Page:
Ashton Lefever, March 16th , 2018.
Think in Color Families, At first glance the home's entryway looks like a riot of color, but after talking to Mele you realize he was actually working with a tight palette. “I wanted a lot of white, first of all, and then a mix of blue and orange,” he reveals. The secret? Working with various hues within each of these two complementary color families. His blues included “cobalt, turquoise, delft, navy. Within the orange family, corals, tangerines, grapefruits. Really rich hues, not muted.” Blue & White Always Works, For Mele, using a combo of blue and white is like “wearing a white shirt with blue jeans, or a navy-blue blazer and a white shirt. It never goes out of style.” The classic color combination in interiors can be similarly dressed up or down. In the living room, Mele used a decidedly denimlike shade of blue grasscloth on the walls to add color and texture, which helps the silhouettes of the white accessories and the wingback chairs really pop. The overall effect is polished yet casual. “I think blue and white is the equivalent of black and white; it's just not as fierce,” says the designer. “It's more welcoming to most people.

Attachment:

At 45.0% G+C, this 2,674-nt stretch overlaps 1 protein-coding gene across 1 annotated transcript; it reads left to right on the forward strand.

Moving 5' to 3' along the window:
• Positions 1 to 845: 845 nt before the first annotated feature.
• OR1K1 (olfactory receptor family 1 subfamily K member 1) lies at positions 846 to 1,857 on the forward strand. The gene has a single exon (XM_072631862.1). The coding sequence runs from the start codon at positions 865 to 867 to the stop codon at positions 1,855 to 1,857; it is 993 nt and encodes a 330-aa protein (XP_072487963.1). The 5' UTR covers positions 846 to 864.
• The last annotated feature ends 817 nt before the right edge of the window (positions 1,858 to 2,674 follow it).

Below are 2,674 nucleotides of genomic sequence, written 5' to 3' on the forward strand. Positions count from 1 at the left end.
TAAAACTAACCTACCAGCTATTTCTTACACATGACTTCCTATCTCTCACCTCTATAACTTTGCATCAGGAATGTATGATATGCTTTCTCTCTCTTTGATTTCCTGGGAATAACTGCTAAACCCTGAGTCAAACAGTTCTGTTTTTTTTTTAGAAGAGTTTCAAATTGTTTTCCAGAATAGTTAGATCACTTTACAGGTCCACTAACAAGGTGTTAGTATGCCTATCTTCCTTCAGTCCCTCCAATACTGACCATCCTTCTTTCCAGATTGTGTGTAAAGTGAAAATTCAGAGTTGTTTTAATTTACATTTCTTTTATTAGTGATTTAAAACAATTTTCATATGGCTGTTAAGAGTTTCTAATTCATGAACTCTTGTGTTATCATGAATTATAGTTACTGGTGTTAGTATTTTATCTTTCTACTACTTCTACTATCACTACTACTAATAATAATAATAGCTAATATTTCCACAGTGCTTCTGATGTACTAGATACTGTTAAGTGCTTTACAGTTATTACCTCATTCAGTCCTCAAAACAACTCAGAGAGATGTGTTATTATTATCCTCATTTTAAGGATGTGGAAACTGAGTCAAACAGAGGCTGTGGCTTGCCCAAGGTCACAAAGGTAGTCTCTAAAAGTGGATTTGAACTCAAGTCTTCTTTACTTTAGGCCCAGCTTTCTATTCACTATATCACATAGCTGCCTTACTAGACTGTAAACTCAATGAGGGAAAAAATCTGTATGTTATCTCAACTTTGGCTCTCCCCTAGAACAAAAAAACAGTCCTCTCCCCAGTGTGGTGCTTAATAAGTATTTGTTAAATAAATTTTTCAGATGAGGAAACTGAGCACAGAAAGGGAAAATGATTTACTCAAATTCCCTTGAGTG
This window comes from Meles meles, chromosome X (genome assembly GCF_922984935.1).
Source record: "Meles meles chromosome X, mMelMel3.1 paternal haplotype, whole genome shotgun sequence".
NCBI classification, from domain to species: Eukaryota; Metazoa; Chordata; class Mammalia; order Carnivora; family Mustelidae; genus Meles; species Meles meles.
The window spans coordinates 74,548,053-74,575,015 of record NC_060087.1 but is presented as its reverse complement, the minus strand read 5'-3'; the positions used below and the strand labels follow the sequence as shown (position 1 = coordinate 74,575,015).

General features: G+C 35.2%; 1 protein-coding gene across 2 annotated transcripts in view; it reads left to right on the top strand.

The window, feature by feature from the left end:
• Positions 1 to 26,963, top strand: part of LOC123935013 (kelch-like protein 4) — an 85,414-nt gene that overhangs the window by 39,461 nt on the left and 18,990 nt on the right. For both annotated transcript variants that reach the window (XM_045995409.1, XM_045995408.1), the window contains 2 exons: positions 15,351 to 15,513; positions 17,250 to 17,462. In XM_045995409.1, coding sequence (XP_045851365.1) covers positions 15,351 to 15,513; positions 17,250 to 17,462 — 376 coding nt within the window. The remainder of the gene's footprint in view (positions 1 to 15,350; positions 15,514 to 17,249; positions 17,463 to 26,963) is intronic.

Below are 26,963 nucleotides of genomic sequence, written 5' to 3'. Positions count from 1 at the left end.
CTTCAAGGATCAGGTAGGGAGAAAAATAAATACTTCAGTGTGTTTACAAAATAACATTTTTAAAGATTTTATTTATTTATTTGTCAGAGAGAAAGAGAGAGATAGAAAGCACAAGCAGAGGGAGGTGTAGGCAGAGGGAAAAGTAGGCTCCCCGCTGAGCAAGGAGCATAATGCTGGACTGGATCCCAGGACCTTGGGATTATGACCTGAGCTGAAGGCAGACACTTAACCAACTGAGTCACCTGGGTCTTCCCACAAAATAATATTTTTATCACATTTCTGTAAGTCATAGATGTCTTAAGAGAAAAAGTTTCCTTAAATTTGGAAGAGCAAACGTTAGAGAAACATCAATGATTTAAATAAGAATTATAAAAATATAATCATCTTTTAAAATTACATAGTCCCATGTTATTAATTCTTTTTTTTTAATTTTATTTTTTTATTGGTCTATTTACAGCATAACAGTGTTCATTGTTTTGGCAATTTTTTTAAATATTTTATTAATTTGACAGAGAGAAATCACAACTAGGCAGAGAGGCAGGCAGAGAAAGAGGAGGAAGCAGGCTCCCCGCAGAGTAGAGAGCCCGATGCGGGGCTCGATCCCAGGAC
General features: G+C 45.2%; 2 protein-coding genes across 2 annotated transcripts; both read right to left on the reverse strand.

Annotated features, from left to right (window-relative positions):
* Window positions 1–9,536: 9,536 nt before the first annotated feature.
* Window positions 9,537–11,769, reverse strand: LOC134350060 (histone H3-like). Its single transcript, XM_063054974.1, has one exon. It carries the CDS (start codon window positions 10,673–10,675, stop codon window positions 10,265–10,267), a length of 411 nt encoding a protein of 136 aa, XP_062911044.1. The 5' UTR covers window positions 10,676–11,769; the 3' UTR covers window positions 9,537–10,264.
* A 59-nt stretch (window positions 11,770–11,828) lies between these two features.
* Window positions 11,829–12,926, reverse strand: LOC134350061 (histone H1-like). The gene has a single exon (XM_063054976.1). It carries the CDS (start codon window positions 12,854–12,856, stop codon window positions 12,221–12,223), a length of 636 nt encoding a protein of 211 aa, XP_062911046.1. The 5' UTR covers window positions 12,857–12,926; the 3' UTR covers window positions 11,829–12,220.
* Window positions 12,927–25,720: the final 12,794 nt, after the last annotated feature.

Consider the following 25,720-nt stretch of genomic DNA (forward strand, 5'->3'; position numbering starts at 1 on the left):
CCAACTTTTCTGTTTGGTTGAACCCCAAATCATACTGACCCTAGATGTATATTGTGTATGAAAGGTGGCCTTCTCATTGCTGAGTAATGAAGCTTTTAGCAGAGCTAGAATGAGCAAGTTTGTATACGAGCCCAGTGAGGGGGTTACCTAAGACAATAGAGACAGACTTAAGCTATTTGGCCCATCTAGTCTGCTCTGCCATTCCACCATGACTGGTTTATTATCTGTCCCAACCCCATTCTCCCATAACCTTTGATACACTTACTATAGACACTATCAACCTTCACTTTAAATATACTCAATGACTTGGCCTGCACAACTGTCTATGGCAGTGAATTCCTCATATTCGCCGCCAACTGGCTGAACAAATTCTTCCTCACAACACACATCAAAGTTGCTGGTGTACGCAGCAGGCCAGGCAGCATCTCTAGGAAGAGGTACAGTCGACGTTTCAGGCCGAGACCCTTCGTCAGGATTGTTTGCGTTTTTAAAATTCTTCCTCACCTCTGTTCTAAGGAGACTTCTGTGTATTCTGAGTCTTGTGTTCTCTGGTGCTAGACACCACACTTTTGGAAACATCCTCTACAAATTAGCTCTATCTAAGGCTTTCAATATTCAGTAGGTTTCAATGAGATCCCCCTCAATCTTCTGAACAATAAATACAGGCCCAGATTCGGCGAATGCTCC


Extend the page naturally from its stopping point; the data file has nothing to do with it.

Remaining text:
This article examines the differences and similarities between ancient ethics and modern morality by analysing and comparing their main defining features in order to show that the two ethical approaches are less distinct than one might suppose. The first part of the article outlines the main ethical approaches in Ancient Greek ethics by focusing on the Cynics, the Cyrenaics, Aristotle's virtue ethics, the Epicureans, and the Stoics. This part also briefly outlines the two leading modern ethical approaches, that is, Kantianism and utilitarianism, in more general terms in order to provide a sufficient background. The second part provides a detailed table with the main defining features of the conflicting stereotypes of ancient ethics and modern morality. Three main issues – the good life versus the good action, the use of the term “moral ought,” and whether a virtuous person can act in a non-virtuous way – are described in more detail in the third part of the article in order to show that the differences have more in common than the stereotypes may initially suggest. The fourth part deals with the idea of the moral duty in ancient ethics.
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